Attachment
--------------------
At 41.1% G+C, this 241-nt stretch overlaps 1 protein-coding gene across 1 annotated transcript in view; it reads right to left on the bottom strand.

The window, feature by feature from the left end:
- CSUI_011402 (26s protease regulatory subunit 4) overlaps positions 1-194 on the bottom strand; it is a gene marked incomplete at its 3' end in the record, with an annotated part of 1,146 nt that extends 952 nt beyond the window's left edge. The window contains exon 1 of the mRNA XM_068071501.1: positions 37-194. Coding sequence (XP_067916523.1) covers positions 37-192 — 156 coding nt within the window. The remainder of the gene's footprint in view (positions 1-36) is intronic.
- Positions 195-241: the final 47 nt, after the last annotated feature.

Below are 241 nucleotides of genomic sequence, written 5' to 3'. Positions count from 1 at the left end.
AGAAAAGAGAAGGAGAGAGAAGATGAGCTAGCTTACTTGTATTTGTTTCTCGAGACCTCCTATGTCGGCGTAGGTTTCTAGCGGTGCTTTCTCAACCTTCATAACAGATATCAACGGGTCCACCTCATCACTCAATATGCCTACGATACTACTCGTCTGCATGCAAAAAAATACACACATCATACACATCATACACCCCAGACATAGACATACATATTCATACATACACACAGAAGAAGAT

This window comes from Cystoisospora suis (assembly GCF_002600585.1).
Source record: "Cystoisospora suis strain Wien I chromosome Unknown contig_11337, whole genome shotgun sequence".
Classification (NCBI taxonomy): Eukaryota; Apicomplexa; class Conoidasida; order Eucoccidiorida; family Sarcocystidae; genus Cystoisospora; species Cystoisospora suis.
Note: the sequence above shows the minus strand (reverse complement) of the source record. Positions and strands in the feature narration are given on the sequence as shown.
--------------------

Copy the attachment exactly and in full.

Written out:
At 41.1% G+C, this 241-nt stretch overlaps 1 protein-coding gene across 1 annotated transcript in view; it reads right to left on the bottom strand.

The window, feature by feature from the left end:
- CSUI_011402 (26s protease regulatory subunit 4) overlaps positions 1-194 on the bottom strand; it is a gene marked incomplete at its 3' end in the record, with an annotated part of 1,146 nt that extends 952 nt beyond the window's left edge. The window contains exon 1 of the mRNA XM_068071501.1: positions 37-194. Coding sequence (XP_067916523.1) covers positions 37-192 — 156 coding nt within the window. The remainder of the gene's footprint in view (positions 1-36) is intronic.
- Positions 195-241: the final 47 nt, after the last annotated feature.

Below are 241 nucleotides of genomic sequence, written 5' to 3'. Positions count from 1 at the left end.
AGAAAAGAGAAGGAGAGAGAAGATGAGCTAGCTTACTTGTATTTGTTTCTCGAGACCTCCTATGTCGGCGTAGGTTTCTAGCGGTGCTTTCTCAACCTTCATAACAGATATCAACGGGTCCACCTCATCACTCAATATGCCTACGATACTACTCGTCTGCATGCAAAAAAATACACACATCATACACATCATACACCCCAGACATAGACATACATATTCATACATACACACAGAAGAAGAT

This window comes from Cystoisospora suis (assembly GCF_002600585.1).
Source record: "Cystoisospora suis strain Wien I chromosome Unknown contig_11337, whole genome shotgun sequence".
Classification (NCBI taxonomy): Eukaryota; Apicomplexa; class Conoidasida; order Eucoccidiorida; family Sarcocystidae; genus Cystoisospora; species Cystoisospora suis.
Note: the sequence above shows the minus strand (reverse complement) of the source record. Positions and strands in the feature narration are given on the sequence as shown.